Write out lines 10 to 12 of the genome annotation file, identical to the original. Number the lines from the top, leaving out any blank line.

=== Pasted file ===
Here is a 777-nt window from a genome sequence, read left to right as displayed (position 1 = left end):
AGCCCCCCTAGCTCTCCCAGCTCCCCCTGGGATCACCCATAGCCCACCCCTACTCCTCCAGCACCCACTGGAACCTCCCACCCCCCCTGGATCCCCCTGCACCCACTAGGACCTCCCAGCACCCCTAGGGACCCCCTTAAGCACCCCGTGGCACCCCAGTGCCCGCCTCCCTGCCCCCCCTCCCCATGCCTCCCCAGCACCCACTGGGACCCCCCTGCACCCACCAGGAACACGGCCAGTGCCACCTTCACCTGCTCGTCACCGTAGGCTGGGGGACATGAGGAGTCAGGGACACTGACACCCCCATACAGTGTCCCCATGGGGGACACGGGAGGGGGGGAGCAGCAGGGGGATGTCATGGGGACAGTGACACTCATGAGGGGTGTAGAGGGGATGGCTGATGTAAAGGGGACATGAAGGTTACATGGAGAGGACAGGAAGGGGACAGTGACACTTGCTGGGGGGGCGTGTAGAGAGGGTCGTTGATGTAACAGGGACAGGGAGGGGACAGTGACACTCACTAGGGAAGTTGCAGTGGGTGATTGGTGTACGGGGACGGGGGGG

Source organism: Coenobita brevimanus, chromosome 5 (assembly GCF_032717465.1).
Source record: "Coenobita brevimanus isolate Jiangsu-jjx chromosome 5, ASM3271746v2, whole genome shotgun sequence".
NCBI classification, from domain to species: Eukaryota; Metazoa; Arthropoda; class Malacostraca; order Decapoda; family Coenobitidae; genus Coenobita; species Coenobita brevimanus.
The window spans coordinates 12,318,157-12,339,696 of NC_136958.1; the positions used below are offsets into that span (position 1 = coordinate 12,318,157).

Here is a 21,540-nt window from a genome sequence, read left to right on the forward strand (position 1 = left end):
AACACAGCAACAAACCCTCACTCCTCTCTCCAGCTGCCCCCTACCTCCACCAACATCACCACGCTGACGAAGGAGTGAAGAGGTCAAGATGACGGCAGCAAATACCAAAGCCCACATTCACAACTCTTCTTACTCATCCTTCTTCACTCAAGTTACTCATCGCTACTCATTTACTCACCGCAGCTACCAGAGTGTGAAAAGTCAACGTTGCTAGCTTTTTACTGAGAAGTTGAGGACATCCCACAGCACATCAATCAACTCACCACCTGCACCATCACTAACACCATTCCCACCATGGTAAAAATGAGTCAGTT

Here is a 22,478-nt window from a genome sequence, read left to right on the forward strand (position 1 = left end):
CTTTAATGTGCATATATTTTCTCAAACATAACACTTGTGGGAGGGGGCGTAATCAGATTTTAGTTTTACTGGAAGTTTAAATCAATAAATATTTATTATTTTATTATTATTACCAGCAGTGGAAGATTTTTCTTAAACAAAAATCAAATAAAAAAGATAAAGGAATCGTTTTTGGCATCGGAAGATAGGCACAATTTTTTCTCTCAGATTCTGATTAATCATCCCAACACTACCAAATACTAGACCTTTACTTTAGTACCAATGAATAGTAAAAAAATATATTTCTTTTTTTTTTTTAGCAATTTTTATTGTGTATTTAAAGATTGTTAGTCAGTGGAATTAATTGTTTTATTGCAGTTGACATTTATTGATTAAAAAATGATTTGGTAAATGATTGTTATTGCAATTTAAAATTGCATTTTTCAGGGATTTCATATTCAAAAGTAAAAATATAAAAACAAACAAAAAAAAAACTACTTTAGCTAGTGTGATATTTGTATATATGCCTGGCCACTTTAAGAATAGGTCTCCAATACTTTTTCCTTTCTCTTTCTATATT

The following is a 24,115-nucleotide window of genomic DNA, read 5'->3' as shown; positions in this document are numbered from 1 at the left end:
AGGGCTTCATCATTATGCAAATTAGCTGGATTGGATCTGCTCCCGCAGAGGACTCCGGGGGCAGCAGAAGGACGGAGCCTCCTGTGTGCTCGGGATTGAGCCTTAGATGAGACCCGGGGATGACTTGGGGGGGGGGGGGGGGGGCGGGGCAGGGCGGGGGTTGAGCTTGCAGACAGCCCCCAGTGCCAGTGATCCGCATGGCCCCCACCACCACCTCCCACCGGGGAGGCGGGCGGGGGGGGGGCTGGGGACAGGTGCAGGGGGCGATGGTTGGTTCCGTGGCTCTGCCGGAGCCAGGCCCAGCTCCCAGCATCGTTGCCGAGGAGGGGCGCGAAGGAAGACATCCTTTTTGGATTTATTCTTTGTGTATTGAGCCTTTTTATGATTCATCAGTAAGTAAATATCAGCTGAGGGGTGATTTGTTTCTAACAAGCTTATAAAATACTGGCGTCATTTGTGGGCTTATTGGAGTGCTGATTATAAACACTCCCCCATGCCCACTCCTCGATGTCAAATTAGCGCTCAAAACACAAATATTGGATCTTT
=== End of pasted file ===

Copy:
CTTTAATGTGCATATATTTTCTCAAACATAACACTTGTGGGAGGGGGCGTAATCAGATTTTAGTTTTACTGGAAGTTTAAATCAATAAATATTTATTATTTTATTATTATTACCAGCAGTGGAAGATTTTTCTTAAACAAAAATCAAATAAAAAAGATAAAGGAATCGTTTTTGGCATCGGAAGATAGGCACAATTTTTTCTCTCAGATTCTGATTAATCATCCCAACACTACCAAATACTAGACCTTTACTTTAGTACCAATGAATAGTAAAAAAATATATTTCTTTTTTTTTTTTAGCAATTTTTATTGTGTATTTAAAGATTGTTAGTCAGTGGAATTAATTGTTTTATTGCAGTTGACATTTATTGATTAAAAAATGATTTGGTAAATGATTGTTATTGCAATTTAAAATTGCATTTTTCAGGGATTTCATATTCAAAAGTAAAAATATAAAAACAAACAAAAAAAAAACTACTTTAGCTAGTGTGATATTTGTATATATGCCTGGCCACTTTAAGAATAGGTCTCCAATACTTTTTCCTTTCTCTTTCTATATT

The following is a 24,115-nucleotide window of genomic DNA, read 5'->3' as shown; positions in this document are numbered from 1 at the left end:
AGGGCTTCATCATTATGCAAATTAGCTGGATTGGATCTGCTCCCGCAGAGGACTCCGGGGGCAGCAGAAGGACGGAGCCTCCTGTGTGCTCGGGATTGAGCCTTAGATGAGACCCGGGGATGACTTGGGGGGGGGGGGGGGGGGCGGGGCAGGGCGGGGGTTGAGCTTGCAGACAGCCCCCAGTGCCAGTGATCCGCATGGCCCCCACCACCACCTCCCACCGGGGAGGCGGGCGGGGGGGGGGCTGGGGACAGGTGCAGGGGGCGATGGTTGGTTCCGTGGCTCTGCCGGAGCCAGGCCCAGCTCCCAGCATCGTTGCCGAGGAGGGGCGCGAAGGAAGACATCCTTTTTGGATTTATTCTTTGTGTATTGAGCCTTTTTATGATTCATCAGTAAGTAAATATCAGCTGAGGGGTGATTTGTTTCTAACAAGCTTATAAAATACTGGCGTCATTTGTGGGCTTATTGGAGTGCTGATTATAAACACTCCCCCATGCCCACTCCTCGATGTCAAATTAGCGCTCAAAACACAAATATTGGATCTTT